GROUNDWATER resources are the lifeblood of communities across much of inland Australia and but careful management of emerging challenges is needed to preserve the Great Artesian Basin into the future, according to a new report commissioned by the Commonwealth.
Artesian water resources support 180,000 people and 7600 business enterprises and nearly $13 billion of economic activity each year.
Frontier Economics’ report to the federal Agriculture and Water Department was commissioned to inform government’s future policy and funding settings across the Great Artesian Basin.
It highlighted opaque Artesian water trading regulations, uncertainty over future government funding and emerging demand for water from new or expanding industries, such as coal seam gas in Queensland – which is compounded by questions over the volume of extracted during gas production.
“Information available on (Artesian) water resource use is limited, with much of the stock and domestic use estimated,” the report said.
Due to a combination of the complexity of groundwater systems and trade regulations “there are limited opportunities to reallocate water use between existing uses and from existing to new uses”.
It’s estimated there are nearly 35,000 on-farm bores across the Artesian Basin, which support some 14 million beef cattle generating $4b in annual gross value, and 11 million sheep valued at $600m. Irrigated agriculture, which mostly uses bore water to blend with other fresh sources, is estimated to top $60m.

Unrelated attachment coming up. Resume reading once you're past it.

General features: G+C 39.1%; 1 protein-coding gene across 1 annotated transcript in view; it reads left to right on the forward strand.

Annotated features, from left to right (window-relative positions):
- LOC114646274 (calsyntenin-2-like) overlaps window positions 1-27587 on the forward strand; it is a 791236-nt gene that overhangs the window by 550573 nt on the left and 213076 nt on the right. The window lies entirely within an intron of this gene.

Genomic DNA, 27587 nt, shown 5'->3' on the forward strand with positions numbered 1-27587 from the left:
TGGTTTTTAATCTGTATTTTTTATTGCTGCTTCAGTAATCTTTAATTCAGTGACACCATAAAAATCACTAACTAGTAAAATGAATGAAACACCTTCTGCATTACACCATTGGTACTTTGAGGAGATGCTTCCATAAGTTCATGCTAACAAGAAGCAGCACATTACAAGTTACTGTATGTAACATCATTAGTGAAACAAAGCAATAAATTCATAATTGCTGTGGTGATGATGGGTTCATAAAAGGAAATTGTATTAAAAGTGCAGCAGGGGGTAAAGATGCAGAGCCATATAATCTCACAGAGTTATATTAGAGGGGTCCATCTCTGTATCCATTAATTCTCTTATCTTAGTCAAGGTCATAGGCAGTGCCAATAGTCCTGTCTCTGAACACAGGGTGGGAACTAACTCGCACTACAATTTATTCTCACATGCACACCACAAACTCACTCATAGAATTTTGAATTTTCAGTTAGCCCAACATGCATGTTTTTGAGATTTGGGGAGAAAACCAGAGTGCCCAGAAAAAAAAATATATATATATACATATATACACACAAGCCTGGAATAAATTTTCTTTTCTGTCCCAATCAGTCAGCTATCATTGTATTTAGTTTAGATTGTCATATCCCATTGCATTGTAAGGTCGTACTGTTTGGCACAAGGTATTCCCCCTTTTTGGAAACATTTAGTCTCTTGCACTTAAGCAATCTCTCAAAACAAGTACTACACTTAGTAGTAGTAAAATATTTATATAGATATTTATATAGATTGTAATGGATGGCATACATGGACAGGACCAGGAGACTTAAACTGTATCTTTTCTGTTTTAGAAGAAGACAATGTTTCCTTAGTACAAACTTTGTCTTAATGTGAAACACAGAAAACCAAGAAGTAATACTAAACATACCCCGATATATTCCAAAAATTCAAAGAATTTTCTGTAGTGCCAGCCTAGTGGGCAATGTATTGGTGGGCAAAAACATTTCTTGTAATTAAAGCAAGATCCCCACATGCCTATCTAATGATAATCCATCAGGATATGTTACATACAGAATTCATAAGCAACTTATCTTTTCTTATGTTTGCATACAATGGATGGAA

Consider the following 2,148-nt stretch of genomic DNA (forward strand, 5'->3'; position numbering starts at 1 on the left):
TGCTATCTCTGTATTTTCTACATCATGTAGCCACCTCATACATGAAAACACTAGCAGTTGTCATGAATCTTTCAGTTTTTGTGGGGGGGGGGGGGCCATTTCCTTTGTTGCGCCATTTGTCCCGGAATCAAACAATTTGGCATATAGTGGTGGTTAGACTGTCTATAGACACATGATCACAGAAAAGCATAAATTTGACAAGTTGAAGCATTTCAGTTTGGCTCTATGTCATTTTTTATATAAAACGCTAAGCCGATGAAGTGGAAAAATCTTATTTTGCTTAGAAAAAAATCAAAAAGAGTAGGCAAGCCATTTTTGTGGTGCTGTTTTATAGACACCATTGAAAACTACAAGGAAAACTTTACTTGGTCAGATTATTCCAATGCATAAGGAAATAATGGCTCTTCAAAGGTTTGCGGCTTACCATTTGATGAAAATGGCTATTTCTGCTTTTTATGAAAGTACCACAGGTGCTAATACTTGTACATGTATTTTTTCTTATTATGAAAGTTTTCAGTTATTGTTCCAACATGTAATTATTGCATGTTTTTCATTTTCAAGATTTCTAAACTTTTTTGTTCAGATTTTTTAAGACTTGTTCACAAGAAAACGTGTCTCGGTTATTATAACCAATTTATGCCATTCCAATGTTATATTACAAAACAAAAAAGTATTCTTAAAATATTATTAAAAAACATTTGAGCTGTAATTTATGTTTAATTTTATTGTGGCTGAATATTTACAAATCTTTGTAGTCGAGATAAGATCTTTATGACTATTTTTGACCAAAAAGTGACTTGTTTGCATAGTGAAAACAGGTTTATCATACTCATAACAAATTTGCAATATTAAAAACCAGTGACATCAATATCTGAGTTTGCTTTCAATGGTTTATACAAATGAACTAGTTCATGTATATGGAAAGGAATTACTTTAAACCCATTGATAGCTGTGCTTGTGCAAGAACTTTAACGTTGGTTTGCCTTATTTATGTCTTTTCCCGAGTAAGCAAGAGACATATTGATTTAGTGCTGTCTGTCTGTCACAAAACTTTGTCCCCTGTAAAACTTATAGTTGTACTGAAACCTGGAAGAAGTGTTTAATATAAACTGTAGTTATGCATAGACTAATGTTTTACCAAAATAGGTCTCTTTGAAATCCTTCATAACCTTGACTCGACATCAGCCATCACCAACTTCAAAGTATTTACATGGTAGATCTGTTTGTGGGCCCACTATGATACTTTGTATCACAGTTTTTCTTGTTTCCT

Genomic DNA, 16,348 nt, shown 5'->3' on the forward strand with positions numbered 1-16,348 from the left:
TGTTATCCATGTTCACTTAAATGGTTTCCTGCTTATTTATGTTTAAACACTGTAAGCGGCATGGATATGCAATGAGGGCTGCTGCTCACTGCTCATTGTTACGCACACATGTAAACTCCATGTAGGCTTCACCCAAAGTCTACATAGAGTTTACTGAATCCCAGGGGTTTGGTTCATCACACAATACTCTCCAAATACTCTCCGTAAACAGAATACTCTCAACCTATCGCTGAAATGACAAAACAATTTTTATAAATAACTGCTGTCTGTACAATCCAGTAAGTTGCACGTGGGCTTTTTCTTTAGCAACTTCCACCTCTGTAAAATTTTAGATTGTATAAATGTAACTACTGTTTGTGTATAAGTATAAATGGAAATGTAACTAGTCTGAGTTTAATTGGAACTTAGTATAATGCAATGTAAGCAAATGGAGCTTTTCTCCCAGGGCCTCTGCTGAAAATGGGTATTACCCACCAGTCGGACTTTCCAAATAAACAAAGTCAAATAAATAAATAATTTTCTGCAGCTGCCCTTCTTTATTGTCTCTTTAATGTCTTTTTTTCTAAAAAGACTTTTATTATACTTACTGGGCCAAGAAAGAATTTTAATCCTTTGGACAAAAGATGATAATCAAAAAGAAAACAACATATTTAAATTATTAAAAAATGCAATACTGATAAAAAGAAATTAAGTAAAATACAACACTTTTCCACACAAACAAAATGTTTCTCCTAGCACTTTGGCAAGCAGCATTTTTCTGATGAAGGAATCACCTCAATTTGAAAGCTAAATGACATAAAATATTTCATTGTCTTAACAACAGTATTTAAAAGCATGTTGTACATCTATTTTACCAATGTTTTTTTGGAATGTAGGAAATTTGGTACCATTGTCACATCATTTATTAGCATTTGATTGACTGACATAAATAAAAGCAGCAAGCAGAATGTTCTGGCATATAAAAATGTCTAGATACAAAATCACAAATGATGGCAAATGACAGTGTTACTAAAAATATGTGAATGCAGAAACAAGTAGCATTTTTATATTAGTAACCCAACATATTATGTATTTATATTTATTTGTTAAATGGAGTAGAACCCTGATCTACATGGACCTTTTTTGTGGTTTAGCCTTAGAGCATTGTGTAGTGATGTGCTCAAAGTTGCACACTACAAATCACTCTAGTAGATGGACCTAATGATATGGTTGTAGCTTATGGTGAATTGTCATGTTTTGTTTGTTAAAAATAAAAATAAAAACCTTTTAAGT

Mining output dependent on Artesian water exceeds $6b annually, while gas, which sucks groundwater from coal seams to liberate gas trapped underground, grew to $1.7b in 2014-15 and could increase further.
Growth in water volumes extracted for gas production in Queensland has grown “significantly” in recent years, following a four-fold increase in the volume of associated water production from the Surat Basin from 2005 to 2013.
The number of producing CSG wells in Qld almost doubled in the first half of 2014 and the most recent estimate, from 2015, indicated the annual rate of extraction of Artesian water for gas production was 65,000 megalitres.
Water extraction for gas typically falls after an initial rush, the report said, but noted “a high degree of uncertainty associated with volumes and reliability” as the industry continues to grow.
Qld’s Department of Agriculture has identified potential to increase broadacre cropping in the Surat management areas, horticulture opportunities across the state, particularly the Cape and Surat management areas.
But the report notes that successful conservation techniques are running out of funding.
The latest scheme, the Great Artesian Basin Sustainability Initiative (GABSI), has been funded by the federal and Basin states to the tune of $280m since 1999 to cap and pipe uncontrolled bores. It has secured more than $50m in direct and in-kind from landholders.
About 650 bores have been controlled, nearly 20,000 kilometres bore drains deleted, and 28,000km of piping installed. These works save about 200,000ML of Artesian water a year (including 65,000ML in NSW, 120,000ML in Qld and 20,000ML in South Australia).
“Infrastructure investment, to address this issue of losses and to maintain aquifer pressure, has also brought the challenge of funding that infrastructure maintenance which, if not done, risks the loss of the benefits from investment to date,” the report said.
Funding for the scheme is set to end in 2017.